Pressured by congressional critics of Cuban President Fidel Castro, the CIA will try to determine whether the United States was the ultimate destination of a shipment of cocaine that was scheduled to transit Cubans waters but instead was seized by Colombian police at the port of Cartagena last December.
Cuba has denied official involvement in any such activity. Indeed, Castro has declared his own war on drugs and has even invited the United States to join him in an anti-drug campaign so the two countries could become ``one of the greatest alliances against drug trafficking.''
Contrary to the Clinton administration's view, congressional critics say the evidence suggests an official Cuban role in supporting drug trafficking. They say Cuba qualifies under State Department criteria as a ``major'' drug transit country, citing the planned stop in Cuban waters of the abortive drug shipment in December.
An investigation of that shipment was carried out in February by staff members from two congressional committees. Of particular interest to them was whether the final destination for the shipment was the United States.
The staffers reported that a senior Drug Enforcement Administration official said ``in all likelihood the Dec. 3 shipment of cocaine to Cuba was eventually meant to transit through Mexico and on to the U.S.''
Cuba says the shipment was earmarked for Spain. The State Department initially agreed but now is not so sure. Earlier this month, the department asked the CIA to ``conduct an all-source review of intelligence community and law enforcement community data to shed further light on the ultimate destination of this shipment.''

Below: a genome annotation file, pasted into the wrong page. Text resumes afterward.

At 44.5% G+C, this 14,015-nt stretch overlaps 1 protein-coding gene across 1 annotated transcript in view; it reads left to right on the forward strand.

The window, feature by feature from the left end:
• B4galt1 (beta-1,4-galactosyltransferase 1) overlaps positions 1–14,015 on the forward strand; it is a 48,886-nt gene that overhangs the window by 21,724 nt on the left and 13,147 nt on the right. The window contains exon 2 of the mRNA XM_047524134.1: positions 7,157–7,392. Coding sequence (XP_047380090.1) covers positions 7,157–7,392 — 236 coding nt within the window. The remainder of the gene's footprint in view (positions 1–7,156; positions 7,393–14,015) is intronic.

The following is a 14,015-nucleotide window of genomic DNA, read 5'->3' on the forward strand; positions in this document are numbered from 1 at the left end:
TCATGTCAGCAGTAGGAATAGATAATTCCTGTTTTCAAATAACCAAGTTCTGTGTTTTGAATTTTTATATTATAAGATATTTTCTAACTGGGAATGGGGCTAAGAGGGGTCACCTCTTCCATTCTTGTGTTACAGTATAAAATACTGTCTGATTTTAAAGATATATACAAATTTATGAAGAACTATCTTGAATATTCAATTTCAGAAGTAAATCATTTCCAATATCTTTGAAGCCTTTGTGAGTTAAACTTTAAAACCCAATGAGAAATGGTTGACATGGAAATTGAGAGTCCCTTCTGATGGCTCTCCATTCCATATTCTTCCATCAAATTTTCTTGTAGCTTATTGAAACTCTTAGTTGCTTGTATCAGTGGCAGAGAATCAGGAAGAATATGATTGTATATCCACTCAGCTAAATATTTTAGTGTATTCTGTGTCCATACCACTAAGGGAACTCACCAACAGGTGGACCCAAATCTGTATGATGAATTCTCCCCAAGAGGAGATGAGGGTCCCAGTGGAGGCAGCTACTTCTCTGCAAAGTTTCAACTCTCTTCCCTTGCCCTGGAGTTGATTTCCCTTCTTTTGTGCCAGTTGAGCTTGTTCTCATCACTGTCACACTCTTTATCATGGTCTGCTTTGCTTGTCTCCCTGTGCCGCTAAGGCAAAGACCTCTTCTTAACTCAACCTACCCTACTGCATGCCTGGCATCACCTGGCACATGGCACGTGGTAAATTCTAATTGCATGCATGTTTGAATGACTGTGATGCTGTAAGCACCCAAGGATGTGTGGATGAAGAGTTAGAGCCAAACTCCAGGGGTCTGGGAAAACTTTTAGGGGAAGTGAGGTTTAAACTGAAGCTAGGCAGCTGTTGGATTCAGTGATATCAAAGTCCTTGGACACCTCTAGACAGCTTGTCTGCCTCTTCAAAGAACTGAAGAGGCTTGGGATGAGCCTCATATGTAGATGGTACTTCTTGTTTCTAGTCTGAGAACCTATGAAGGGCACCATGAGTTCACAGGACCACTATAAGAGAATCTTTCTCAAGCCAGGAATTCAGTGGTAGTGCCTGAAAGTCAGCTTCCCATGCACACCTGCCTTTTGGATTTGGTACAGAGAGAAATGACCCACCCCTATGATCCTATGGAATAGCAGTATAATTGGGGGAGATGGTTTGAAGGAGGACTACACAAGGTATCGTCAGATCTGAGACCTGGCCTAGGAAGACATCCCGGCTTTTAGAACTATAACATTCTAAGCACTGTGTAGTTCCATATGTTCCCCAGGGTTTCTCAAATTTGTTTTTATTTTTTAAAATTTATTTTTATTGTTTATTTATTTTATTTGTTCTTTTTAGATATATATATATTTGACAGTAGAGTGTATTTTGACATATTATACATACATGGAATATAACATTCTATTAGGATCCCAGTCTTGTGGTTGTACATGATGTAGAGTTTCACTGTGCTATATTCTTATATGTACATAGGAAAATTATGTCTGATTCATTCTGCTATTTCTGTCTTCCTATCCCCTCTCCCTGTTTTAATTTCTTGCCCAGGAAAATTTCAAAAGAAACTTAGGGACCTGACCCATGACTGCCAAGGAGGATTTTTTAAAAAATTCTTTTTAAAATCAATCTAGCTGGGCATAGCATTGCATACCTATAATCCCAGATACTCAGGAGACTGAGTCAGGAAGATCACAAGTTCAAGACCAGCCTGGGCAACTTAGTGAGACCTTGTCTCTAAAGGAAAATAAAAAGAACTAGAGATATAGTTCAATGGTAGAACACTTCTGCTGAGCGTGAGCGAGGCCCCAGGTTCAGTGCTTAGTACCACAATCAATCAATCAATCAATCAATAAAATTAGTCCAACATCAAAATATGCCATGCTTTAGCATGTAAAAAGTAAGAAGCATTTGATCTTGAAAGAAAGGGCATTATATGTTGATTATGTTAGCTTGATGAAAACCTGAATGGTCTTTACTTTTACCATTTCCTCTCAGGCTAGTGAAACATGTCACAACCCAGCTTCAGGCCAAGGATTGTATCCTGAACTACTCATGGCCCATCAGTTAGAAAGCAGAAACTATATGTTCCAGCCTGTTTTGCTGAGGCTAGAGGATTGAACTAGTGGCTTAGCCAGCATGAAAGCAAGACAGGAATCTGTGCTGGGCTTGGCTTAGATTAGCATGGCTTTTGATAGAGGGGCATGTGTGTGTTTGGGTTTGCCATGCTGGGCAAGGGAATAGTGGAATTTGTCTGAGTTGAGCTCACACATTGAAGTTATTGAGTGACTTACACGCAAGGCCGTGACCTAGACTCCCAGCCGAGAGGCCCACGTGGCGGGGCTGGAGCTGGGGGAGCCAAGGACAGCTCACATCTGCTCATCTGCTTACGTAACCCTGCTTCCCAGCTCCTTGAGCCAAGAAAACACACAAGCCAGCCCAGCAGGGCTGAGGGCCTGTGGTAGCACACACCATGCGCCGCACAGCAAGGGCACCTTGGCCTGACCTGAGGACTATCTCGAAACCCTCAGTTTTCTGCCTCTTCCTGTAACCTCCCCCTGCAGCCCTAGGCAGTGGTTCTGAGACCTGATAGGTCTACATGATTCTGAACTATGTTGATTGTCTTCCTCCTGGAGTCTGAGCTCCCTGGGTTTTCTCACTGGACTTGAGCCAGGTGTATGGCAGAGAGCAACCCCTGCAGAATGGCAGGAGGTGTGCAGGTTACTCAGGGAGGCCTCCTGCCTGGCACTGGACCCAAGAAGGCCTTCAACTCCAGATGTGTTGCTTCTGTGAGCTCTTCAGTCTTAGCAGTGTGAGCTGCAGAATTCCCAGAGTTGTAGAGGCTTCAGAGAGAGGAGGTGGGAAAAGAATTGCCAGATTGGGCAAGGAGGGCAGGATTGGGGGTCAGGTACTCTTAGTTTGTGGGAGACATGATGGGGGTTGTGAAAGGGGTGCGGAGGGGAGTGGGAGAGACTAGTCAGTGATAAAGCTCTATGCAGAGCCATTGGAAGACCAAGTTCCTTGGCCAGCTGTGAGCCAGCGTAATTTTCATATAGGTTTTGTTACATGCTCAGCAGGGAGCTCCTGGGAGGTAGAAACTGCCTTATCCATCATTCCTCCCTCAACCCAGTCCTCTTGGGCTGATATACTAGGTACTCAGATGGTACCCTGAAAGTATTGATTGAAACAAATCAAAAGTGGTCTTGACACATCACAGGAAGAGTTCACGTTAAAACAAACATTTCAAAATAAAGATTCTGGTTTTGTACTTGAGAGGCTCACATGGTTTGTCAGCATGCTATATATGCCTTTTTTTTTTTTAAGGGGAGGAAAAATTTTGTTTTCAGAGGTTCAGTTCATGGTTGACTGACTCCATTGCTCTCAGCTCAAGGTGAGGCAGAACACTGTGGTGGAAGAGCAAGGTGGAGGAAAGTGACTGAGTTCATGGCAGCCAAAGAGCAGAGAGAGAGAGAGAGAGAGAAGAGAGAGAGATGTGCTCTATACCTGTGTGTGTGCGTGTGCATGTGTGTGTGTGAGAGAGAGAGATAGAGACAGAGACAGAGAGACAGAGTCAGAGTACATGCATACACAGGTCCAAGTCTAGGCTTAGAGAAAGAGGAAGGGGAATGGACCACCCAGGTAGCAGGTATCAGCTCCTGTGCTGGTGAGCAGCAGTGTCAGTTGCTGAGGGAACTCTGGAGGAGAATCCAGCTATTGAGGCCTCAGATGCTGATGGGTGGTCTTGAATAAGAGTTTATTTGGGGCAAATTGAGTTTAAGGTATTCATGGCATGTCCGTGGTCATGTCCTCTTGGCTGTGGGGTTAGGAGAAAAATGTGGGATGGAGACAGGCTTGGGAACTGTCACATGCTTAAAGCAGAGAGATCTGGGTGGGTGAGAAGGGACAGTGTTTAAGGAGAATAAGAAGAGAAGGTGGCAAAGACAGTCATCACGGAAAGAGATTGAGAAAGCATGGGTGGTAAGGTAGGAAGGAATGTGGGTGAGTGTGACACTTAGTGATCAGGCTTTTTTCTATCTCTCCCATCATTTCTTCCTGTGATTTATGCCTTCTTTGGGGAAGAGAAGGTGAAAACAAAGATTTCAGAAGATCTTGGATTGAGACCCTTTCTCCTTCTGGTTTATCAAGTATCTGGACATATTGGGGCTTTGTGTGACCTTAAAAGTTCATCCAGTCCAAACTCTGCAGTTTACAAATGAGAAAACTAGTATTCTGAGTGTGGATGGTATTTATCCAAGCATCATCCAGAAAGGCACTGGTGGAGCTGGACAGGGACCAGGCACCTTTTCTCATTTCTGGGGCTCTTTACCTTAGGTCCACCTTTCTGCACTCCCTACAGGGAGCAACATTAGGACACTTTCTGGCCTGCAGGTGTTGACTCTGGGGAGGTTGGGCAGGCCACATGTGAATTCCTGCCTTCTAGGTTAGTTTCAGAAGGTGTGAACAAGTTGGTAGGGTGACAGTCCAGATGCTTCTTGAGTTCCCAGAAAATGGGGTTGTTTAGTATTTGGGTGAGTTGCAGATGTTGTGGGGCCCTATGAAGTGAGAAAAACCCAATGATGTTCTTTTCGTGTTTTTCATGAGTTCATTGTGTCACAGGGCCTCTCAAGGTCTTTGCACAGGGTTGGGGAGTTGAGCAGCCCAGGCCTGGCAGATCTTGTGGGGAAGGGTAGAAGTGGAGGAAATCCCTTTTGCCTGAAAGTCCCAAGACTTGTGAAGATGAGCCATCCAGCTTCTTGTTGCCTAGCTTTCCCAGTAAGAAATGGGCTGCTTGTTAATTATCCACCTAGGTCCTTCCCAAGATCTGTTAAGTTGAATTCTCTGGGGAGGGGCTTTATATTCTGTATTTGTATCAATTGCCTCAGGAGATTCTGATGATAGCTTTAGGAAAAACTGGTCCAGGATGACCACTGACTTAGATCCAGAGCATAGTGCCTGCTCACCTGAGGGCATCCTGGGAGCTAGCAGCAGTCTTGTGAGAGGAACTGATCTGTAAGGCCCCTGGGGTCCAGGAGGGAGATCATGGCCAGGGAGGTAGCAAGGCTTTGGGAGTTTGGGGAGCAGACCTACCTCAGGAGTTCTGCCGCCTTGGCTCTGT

A CIA finding that the shipment was intended to reach U.S. markets after passing through Cuban waters could lead to Cuba's placement on the ``majors'' list of drug-trafficking countries. Cuba would thus be subject, much like Colombia and Mexico, to a State Department evaluation on its anti-drug performance each year.
The campaign for Cuba's inclusion on the list is being led by Reps. Benjamin Gilman, R-N.Y., chairman of the House International Relations Committee; and Dan Burton, R-Ind., chairman of the House Government Reform and Oversight Committee.
Barry McCaffrey, the White House drug policy director, has acknowledged that traffickers have been making increased use of Cuban air space and territorial waters. But he noted that Cuba maintains it does not have the resources to patrol these large areas, especially its territorial waters.
``There is no conclusive evidence to indicate that Cuban leadership is currently involved in this criminal activity,'' McCaffrey said.
But Castro's detractors object even to the limited U.S.-Cuban anti-drug cooperation currently in place.
Rep. Ileana Ros-Lehtinen, R-Fla., said it is preposterous for the administration to give Castro credibility on the drug issue because she contends the Cuban leader is notorious for helping traffickers. A fellow Cuban-born lawmaker, Rep. Lincoln Diaz-Balart, R-Fla., joined in the objection.
Inclusion on the ``majors'' list of drug-trafficking countries could be a potential stigma for Cuba and be used against the communist regime by its U.S. enemies, many of whom suspect the administration is seeking normal relations with the island.
Being on the list, now numbering 28 countries, does not imply that the government in question is working in league with the traffickers.
Countries found not cooperating with U.S. anti-drug efforts are ``decertified'' and can be subject to economic sanctions. This would not be a problem for Cuba since it already is under comprehensive sanctions.
Virtually all Andean countries plus Mexico are on the list. But as of the most recent State Department evaluation, all were ``certified'' as fully cooperating with U.S. counternarcotics efforts.
© Copyright 1999 The Associated Press